Warm Down Deep
The average temperature of those sub-surface waters east of the Philippines has risen dramatically over the past twenty years. Warm, 26 ˚C water now penetrates 17% deeper than in the early 1990s, and the tropical cyclone heat potential has increased by 13%. The warm-up is due to an increase in the surface winds blowing across the region—the trade winds—which have caused a southward migration and strengthening of the North Equatorial Current (NEC) and the North Equatorial Counter Current (NECC).
Over the past 20 years, strong trade winds have piled a large amount of water up against the east coast of the Philippines, resulting in a rate of sea level rise of 10 mm per year—more than triple the global average of 3.1 mm per year. Sea level rise data from Legaspi in the Eastern Philippines shows a rise of about 305 mm, or 12 inches, since 1949. For comparison, global average sea level rose 190 mm, or about 7.5 inches, since 1901. This extra sea level rise added to the storm surge damage from Super Typhoon Haiyan. Part of the rise along the eastern Philippine coast is from tectonic processes—the Philippine plate is subsiding under the Eurasian plate—but most of it is due to the stronger trade winds and the fact that warmer waters expand, raising sea level.
Quickening Trade Winds
The swifter trade winds are the result of a series of complex processes. The surface trade winds in the equatorial Pacific are part of the Walker Circulation—a pattern of rising and sinking air along the Equator influenced by the El Niño/La Niña cycle. A strong Walker circulation lowers pressure over Indonesia, which pulls in more air at the surface along the Equator from the east, increasing the easterly trade winds. As these trade winds strengthen, their friction against the surface of the ocean pulls water away from South America, which allows cold water to well up to the surface. This is a La Niña-like situation, which takes heat energy out of the atmosphere and puts it into the ocean. This keeps global surface temperatures cooler than they would otherwise be. The opposite is a weakened Walker circulation, which produces weaker trade winds and a more El Niño-like situation with higher global surface temperatures.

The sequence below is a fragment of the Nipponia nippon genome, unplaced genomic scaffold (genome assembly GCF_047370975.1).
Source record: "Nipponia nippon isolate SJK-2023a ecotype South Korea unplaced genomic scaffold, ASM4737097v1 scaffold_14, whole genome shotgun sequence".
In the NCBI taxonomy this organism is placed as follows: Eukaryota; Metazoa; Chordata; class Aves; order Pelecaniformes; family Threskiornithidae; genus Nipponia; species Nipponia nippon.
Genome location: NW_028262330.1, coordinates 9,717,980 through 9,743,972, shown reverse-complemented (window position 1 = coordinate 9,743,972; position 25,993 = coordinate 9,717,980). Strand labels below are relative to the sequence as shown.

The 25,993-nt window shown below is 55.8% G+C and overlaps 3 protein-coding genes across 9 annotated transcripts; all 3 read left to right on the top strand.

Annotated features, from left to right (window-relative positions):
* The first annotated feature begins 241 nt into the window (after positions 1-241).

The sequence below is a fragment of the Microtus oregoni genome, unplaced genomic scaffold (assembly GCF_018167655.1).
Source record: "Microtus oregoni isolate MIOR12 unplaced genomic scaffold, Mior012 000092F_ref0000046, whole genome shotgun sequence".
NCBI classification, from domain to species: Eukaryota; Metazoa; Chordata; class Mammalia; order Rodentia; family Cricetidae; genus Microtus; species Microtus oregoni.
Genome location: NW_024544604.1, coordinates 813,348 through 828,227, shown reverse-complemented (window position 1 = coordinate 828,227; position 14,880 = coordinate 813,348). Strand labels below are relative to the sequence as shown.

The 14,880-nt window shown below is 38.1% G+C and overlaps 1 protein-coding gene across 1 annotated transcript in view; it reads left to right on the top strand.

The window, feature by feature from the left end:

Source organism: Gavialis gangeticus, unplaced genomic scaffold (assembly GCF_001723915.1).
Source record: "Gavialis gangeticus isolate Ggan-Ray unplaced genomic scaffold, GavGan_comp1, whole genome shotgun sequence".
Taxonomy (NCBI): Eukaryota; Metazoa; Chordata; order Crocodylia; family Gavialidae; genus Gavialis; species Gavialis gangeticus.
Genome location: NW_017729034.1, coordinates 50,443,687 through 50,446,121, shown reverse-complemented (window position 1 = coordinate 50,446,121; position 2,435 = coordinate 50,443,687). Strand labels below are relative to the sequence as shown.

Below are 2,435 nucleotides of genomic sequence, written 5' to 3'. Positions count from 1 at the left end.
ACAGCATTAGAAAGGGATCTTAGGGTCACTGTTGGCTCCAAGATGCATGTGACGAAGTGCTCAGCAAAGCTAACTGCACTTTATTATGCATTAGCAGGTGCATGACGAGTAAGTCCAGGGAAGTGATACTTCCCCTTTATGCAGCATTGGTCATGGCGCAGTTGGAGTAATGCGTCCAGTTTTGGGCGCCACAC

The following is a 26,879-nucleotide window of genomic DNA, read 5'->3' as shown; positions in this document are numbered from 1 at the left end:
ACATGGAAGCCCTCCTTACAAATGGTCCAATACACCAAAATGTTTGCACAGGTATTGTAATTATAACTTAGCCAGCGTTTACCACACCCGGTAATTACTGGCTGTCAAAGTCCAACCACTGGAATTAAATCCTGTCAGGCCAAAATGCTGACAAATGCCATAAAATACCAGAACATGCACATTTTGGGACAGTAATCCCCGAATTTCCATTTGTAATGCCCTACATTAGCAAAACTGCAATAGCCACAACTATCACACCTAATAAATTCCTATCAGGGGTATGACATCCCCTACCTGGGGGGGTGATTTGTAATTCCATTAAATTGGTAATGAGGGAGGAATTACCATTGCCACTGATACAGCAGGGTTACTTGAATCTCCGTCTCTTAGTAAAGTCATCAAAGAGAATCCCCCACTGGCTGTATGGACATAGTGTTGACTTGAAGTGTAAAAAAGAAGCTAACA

A strong Walker circulation has existed since the early 1990s. As long as that holds, global surface temperatures should stay cooler, prolonging the slow-down in global surface warming that has received much attention recently. But even that may be the result of gaps in weather station data. A paper released late last year fills in gaps left by the lack of weather stations in the Arctic. When the researchers filled those holes using satellite data, they discovered the global surface warming trend is more than twice that predicted by a commonly used data set.
With global temperatures on the rise, Haiyan may be a harbinger of things to come for the Philippines. Meteorologists and climatologists suspect the dual trends of warmer sub-surface water temperatures and shifting ocean currents will likely subject the island nation to more super typhoons and higher storm surges.
Climate models have been predicting that the Walker circulation should weaken, creating a more El Niño like situation. But that’s the opposite of what’s been happening over the past 20 years. Though if you remove removed how the atmosphere responds to the El Niño/La Niña cycle, as another recent paper did, the resulting pattern they found showed a steady strengthening of the Walker circulation in concert with global rising temperatures.
The question this raises is, are we seeing a failure of the climate models? Or is the recent speed-up of the Walker circulation a decades-long, but ultimately fleeting, shift in the climate system? Time will tell.